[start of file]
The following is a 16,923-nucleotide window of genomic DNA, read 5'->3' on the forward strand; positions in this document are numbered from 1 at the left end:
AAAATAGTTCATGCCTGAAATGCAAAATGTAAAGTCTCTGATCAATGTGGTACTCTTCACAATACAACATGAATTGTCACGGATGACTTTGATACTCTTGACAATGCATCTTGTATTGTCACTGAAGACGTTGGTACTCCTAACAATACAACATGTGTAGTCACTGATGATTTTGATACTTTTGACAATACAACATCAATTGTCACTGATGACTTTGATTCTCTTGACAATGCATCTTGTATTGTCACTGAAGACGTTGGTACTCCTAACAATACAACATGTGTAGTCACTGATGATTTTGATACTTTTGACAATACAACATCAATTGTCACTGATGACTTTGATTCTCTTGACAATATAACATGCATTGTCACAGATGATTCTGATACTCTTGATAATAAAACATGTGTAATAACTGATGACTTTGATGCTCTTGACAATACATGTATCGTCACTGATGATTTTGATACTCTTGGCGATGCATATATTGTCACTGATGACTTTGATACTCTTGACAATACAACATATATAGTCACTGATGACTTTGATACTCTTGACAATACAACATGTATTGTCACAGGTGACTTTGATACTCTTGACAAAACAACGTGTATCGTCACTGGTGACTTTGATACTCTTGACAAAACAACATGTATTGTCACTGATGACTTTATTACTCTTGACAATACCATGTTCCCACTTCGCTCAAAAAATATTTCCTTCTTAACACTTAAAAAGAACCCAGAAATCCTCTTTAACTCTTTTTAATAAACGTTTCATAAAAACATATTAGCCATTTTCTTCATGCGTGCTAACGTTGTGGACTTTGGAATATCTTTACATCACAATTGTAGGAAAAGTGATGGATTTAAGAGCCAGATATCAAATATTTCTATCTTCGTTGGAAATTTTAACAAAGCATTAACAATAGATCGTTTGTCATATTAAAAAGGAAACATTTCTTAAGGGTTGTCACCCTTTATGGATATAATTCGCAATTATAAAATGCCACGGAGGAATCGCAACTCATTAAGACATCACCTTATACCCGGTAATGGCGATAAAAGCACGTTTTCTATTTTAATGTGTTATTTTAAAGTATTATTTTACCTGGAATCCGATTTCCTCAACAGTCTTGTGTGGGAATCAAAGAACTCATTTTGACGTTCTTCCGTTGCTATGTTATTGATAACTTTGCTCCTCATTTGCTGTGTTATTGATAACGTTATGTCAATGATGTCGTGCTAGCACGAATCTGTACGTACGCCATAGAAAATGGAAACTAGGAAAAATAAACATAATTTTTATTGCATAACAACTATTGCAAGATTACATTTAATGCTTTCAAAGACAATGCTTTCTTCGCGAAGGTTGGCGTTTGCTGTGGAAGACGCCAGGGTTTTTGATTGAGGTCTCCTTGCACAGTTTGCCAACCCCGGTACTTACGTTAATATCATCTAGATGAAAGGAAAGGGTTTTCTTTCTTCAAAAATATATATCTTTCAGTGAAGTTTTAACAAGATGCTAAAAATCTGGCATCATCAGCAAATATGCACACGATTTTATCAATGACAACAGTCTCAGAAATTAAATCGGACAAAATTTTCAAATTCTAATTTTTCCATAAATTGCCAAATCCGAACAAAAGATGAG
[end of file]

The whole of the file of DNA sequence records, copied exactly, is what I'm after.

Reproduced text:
The following is a 16,923-nucleotide window of genomic DNA, read 5'->3' on the forward strand; positions in this document are numbered from 1 at the left end:
AAAATAGTTCATGCCTGAAATGCAAAATGTAAAGTCTCTGATCAATGTGGTACTCTTCACAATACAACATGAATTGTCACGGATGACTTTGATACTCTTGACAATGCATCTTGTATTGTCACTGAAGACGTTGGTACTCCTAACAATACAACATGTGTAGTCACTGATGATTTTGATACTTTTGACAATACAACATCAATTGTCACTGATGACTTTGATTCTCTTGACAATGCATCTTGTATTGTCACTGAAGACGTTGGTACTCCTAACAATACAACATGTGTAGTCACTGATGATTTTGATACTTTTGACAATACAACATCAATTGTCACTGATGACTTTGATTCTCTTGACAATATAACATGCATTGTCACAGATGATTCTGATACTCTTGATAATAAAACATGTGTAATAACTGATGACTTTGATGCTCTTGACAATACATGTATCGTCACTGATGATTTTGATACTCTTGGCGATGCATATATTGTCACTGATGACTTTGATACTCTTGACAATACAACATATATAGTCACTGATGACTTTGATACTCTTGACAATACAACATGTATTGTCACAGGTGACTTTGATACTCTTGACAAAACAACGTGTATCGTCACTGGTGACTTTGATACTCTTGACAAAACAACATGTATTGTCACTGATGACTTTATTACTCTTGACAATACCATGTTCCCACTTCGCTCAAAAAATATTTCCTTCTTAACACTTAAAAAGAACCCAGAAATCCTCTTTAACTCTTTTTAATAAACGTTTCATAAAAACATATTAGCCATTTTCTTCATGCGTGCTAACGTTGTGGACTTTGGAATATCTTTACATCACAATTGTAGGAAAAGTGATGGATTTAAGAGCCAGATATCAAATATTTCTATCTTCGTTGGAAATTTTAACAAAGCATTAACAATAGATCGTTTGTCATATTAAAAAGGAAACATTTCTTAAGGGTTGTCACCCTTTATGGATATAATTCGCAATTATAAAATGCCACGGAGGAATCGCAACTCATTAAGACATCACCTTATACCCGGTAATGGCGATAAAAGCACGTTTTCTATTTTAATGTGTTATTTTAAAGTATTATTTTACCTGGAATCCGATTTCCTCAACAGTCTTGTGTGGGAATCAAAGAACTCATTTTGACGTTCTTCCGTTGCTATGTTATTGATAACTTTGCTCCTCATTTGCTGTGTTATTGATAACGTTATGTCAATGATGTCGTGCTAGCACGAATCTGTACGTACGCCATAGAAAATGGAAACTAGGAAAAATAAACATAATTTTTATTGCATAACAACTATTGCAAGATTACATTTAATGCTTTCAAAGACAATGCTTTCTTCGCGAAGGTTGGCGTTTGCTGTGGAAGACGCCAGGGTTTTTGATTGAGGTCTCCTTGCACAGTTTGCCAACCCCGGTACTTACGTTAATATCATCTAGATGAAAGGAAAGGGTTTTCTTTCTTCAAAAATATATATCTTTCAGTGAAGTTTTAACAAGATGCTAAAAATCTGGCATCATCAGCAAATATGCACACGATTTTATCAATGACAACAGTCTCAGAAATTAAATCGGACAAAATTTTCAAATTCTAATTTTTCCATAAATTGCCAAATCCGAACAAAAGATGAG